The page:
Jan likes to explore new solutions and think outside the box. The swashplate is controlled using linear actuation, whereby the Cyclic Collective Pitch Mixing (CCPM) servo drives a pushrod with teeth. The benefit is that there is no collective-pitch change when cyclic commands are prescribed. The 140° electric CCPM geometry was introduced 10 years ago by Curtis Youngblood on the JR Vigor to eliminate cyclic-collective pitch cross coupling.

Jan mentioned that the TDR II required very stiff main-rotor flapping to fly at 150 mph, but the extreme flapping stiffness caused a ground resonance when the helicopter rotor was spooling up or down at takeoff or landing. He showed me an ingenious solution on the production TDR II kits. As shown in the picture, he designed a brass collet to fit inside the main rotor hub. The spring-loaded collet will retract to allow the blades to flap easily when the rotor rpm is below 1,000. Once the rotor spools up, the collets will slide out on the blade spindle and the lock up the rubber O-rings to make the rotor head rigid without flapping. This outside-the-box thinking completely eliminated the ground resonance.

Jan said that the TDSF will be the last RC helicopter kit that he designs and that he wants to retire in 10 years. He just celebrated his 60th birthday and has promised his customers that he will supply spare parts for 10 years after the final design is produced.

The German companies and pilots always bring many unusual helicopters that are not commonly seen in the US. Mass-produced kits are more common in the US and ARF versions are carried in the stores. German modelers take pride in making their aircraft as unique as possible—cost and time are not considerations.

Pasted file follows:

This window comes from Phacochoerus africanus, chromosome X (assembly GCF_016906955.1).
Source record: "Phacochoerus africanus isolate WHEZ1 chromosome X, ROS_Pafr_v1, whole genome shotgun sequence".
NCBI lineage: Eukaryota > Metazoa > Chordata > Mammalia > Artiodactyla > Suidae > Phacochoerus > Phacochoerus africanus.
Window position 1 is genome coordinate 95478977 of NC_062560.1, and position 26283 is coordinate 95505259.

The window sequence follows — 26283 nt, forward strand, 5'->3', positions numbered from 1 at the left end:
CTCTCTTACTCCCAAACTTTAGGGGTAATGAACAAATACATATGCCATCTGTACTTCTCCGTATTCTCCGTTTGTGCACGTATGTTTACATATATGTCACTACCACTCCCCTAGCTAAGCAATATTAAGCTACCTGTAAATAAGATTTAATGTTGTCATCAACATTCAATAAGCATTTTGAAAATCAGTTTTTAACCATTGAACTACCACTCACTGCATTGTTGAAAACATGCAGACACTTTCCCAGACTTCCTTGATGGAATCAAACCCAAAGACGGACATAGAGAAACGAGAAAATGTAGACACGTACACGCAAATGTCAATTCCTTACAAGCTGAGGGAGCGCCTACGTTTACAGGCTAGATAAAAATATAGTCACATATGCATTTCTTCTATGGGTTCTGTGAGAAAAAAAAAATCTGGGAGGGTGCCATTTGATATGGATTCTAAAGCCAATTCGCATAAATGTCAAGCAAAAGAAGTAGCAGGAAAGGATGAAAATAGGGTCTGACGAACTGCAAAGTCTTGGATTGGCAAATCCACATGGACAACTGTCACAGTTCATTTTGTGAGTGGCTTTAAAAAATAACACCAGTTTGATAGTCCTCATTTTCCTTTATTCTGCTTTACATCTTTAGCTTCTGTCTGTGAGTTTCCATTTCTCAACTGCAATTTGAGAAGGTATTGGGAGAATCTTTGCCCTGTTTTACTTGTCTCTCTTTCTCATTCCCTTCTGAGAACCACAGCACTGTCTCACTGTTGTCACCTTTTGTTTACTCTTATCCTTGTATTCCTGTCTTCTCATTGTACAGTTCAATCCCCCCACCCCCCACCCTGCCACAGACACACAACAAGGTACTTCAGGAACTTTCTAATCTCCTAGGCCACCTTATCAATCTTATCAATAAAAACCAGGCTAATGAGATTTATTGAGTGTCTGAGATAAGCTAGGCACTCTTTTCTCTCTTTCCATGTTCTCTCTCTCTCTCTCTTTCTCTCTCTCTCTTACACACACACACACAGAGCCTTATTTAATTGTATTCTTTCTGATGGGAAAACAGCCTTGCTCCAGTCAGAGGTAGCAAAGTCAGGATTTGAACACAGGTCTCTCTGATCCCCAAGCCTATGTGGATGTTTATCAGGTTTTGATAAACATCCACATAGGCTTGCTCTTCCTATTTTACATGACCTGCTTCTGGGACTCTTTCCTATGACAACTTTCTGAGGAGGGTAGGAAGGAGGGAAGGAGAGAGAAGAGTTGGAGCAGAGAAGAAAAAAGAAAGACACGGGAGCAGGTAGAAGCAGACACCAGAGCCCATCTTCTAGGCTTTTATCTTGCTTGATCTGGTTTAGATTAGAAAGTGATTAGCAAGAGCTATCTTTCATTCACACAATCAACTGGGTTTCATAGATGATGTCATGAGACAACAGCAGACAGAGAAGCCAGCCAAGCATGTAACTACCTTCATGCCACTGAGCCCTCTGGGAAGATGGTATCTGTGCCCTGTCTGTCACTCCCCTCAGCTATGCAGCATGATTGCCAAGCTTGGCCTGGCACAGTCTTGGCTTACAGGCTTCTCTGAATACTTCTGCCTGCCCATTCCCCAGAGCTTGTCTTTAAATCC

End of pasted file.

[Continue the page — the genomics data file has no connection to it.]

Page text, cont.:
For example, at a previous Rotor Live, I met 25-year-old Christian Koperl, the designer of the Banshee helicopter. This was an all-out, exquisitely-designed electric helicopter that does 150 mph. He only produced 50 of the Banshee kits and no more. The price of each kit was $3,500.

The Banshee was elegantly designed and made. Christian considered all trivial details; for example, the tail rotor drive belt system had an RC car-type coiled-spring shock absorber to apply a steady pressure on the belt to maintain constant tension. The canopy was shaped to cover the complete swashplate and main rotor shaft to reduce aerodynamics drag. The main rotor did not have a spindle that ran through the center of the rotor hub; instead, each main rotor blade had its own spindle. The batch of 50 Banshees all sold out.

this is a view of the indoor
This is a view of the indoor exhibition area. More than 3,000 enthusiasts attended the show.
mirko cesena
Mirko Cesena, from Italy, flew the Mikado Logo 700. He is one of the world’s top 3D pilots.

An example of German engineering at its best is the Zenyt, designed by Dino Cantara who works for a small German company called PSG. PSG makes industrial-use, high-voltage connectors. It is interesting that PSG would allocate resources to produce RC helicopters because its heli business brings in only a small percentage of the company’s revenue. That is what you call passion!

The TDSF kit costs more than $1,000, but regardless of price, most of the German kits, such as the PSG Zenyt and Henseleit helicopters, are not available in the US. I asked Dino why PSG does not sell these exquisite kits to the US market, and he replied that he only makes few kits a year, and most of them are already spoken for in Germany. The remaining few kits go to other European countries.

The Zenyt is a 700-class electric helicopter with approximately 25 kits made each year. Its rarity makes it the Ferrari or McLaren of RC helicopters. The price starts at $3,000 for a kit, and the quality is impeccable.

PSG makes the Zenyt pod-and-boom helicopter kit for 3D and precision flying, but also makes scale, multiblade, metal rotor heads, and a mechanics set for fitting in scale fuselages. I have flown one of the PSG five-blade, metal rotor heads on my MD Helicopters MD 500 scale helicopter. The quality of the machining is flawless.

bavarianDEMON is an interesting German company that makes a high-quality flybarless gyro called the AXON. bavarianDEMON is owned by Captron Electronic GmbH, a company based in Munich that produces capacitive switches, such as those used on elevator floor controls. Captron’s business has nothing to do with the hobby industry, but the owner is fully supportive of its bavarianDEMON offshoot.